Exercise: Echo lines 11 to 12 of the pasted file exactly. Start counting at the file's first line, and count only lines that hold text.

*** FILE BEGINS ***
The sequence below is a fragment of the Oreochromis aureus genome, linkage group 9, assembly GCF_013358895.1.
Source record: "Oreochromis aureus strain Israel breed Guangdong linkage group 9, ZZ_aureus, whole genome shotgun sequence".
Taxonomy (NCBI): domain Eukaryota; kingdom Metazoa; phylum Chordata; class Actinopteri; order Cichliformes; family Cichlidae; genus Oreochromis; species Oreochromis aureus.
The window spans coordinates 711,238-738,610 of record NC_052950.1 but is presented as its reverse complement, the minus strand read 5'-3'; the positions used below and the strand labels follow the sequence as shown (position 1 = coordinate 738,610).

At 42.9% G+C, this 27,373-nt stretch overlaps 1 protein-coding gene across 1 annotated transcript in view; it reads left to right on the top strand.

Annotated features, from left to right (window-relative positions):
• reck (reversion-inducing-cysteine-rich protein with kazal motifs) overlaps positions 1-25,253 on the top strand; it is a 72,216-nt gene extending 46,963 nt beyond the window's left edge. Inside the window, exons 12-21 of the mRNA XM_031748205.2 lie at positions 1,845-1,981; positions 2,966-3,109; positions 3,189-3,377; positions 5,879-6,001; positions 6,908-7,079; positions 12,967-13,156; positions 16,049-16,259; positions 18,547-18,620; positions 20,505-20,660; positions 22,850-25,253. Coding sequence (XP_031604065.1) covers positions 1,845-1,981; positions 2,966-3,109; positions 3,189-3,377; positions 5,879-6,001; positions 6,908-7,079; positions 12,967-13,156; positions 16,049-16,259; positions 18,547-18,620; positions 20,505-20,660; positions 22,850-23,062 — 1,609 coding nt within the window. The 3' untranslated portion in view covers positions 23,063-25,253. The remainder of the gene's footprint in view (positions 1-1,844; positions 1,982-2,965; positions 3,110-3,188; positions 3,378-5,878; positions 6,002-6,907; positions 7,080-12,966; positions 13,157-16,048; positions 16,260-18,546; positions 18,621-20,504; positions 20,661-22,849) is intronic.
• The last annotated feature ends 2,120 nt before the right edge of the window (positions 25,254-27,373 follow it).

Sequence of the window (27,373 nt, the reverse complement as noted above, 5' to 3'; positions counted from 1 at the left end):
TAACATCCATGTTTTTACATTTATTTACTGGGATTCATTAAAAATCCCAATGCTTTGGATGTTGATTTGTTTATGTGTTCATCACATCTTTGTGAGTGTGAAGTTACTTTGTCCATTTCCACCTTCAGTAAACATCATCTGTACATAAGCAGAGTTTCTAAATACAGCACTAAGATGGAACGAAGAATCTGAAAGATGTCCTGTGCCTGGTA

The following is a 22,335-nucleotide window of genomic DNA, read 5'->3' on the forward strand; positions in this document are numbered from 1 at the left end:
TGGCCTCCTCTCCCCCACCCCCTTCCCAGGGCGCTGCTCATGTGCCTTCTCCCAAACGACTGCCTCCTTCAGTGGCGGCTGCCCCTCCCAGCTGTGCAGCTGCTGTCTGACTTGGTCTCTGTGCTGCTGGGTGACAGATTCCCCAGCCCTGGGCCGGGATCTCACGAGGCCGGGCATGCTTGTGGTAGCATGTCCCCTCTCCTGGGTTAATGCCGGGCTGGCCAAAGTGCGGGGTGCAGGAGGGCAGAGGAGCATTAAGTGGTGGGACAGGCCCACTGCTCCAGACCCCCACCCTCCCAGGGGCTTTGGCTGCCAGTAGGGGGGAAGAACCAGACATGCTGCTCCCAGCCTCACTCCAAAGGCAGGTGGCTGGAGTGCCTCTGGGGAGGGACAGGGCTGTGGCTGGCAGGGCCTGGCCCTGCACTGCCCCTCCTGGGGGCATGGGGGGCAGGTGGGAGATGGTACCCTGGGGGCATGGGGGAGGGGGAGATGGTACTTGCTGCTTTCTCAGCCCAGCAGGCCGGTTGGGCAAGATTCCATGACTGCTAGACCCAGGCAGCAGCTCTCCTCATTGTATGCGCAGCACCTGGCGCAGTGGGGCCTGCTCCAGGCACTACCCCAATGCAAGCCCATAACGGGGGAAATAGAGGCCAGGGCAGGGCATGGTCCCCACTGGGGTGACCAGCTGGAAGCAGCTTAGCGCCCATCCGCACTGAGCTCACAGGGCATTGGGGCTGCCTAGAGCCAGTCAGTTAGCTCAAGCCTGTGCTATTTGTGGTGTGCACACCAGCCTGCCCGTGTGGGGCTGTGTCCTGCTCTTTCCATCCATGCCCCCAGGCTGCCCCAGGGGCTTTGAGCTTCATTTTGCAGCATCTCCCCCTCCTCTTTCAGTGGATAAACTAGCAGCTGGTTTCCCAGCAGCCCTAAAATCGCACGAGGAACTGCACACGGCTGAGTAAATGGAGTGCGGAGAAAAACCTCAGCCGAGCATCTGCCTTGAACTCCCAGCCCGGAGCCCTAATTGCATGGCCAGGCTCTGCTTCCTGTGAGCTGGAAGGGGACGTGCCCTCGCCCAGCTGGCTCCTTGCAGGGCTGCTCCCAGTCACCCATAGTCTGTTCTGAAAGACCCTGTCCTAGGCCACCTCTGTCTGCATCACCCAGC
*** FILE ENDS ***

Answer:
The following is a 22,335-nucleotide window of genomic DNA, read 5'->3' on the forward strand; positions in this document are numbered from 1 at the left end:
TGGCCTCCTCTCCCCCACCCCCTTCCCAGGGCGCTGCTCATGTGCCTTCTCCCAAACGACTGCCTCCTTCAGTGGCGGCTGCCCCTCCCAGCTGTGCAGCTGCTGTCTGACTTGGTCTCTGTGCTGCTGGGTGACAGATTCCCCAGCCCTGGGCCGGGATCTCACGAGGCCGGGCATGCTTGTGGTAGCATGTCCCCTCTCCTGGGTTAATGCCGGGCTGGCCAAAGTGCGGGGTGCAGGAGGGCAGAGGAGCATTAAGTGGTGGGACAGGCCCACTGCTCCAGACCCCCACCCTCCCAGGGGCTTTGGCTGCCAGTAGGGGGGAAGAACCAGACATGCTGCTCCCAGCCTCACTCCAAAGGCAGGTGGCTGGAGTGCCTCTGGGGAGGGACAGGGCTGTGGCTGGCAGGGCCTGGCCCTGCACTGCCCCTCCTGGGGGCATGGGGGGCAGGTGGGAGATGGTACCCTGGGGGCATGGGGGAGGGGGAGATGGTACTTGCTGCTTTCTCAGCCCAGCAGGCCGGTTGGGCAAGATTCCATGACTGCTAGACCCAGGCAGCAGCTCTCCTCATTGTATGCGCAGCACCTGGCGCAGTGGGGCCTGCTCCAGGCACTACCCCAATGCAAGCCCATAACGGGGGAAATAGAGGCCAGGGCAGGGCATGGTCCCCACTGGGGTGACCAGCTGGAAGCAGCTTAGCGCCCATCCGCACTGAGCTCACAGGGCATTGGGGCTGCCTAGAGCCAGTCAGTTAGCTCAAGCCTGTGCTATTTGTGGTGTGCACACCAGCCTGCCCGTGTGGGGCTGTGTCCTGCTCTTTCCATCCATGCCCCCAGGCTGCCCCAGGGGCTTTGAGCTTCATTTTGCAGCATCTCCCCCTCCTCTTTCAGTGGATAAACTAGCAGCTGGTTTCCCAGCAGCCCTAAAATCGCACGAGGAACTGCACACGGCTGAGTAAATGGAGTGCGGAGAAAAACCTCAGCCGAGCATCTGCCTTGAACTCCCAGCCCGGAGCCCTAATTGCATGGCCAGGCTCTGCTTCCTGTGAGCTGGAAGGGGACGTGCCCTCGCCCAGCTGGCTCCTTGCAGGGCTGCTCCCAGTCACCCATAGTCTGTTCTGAAAGACCCTGTCCTAGGCCACCTCTGTCTGCATCACCCAGC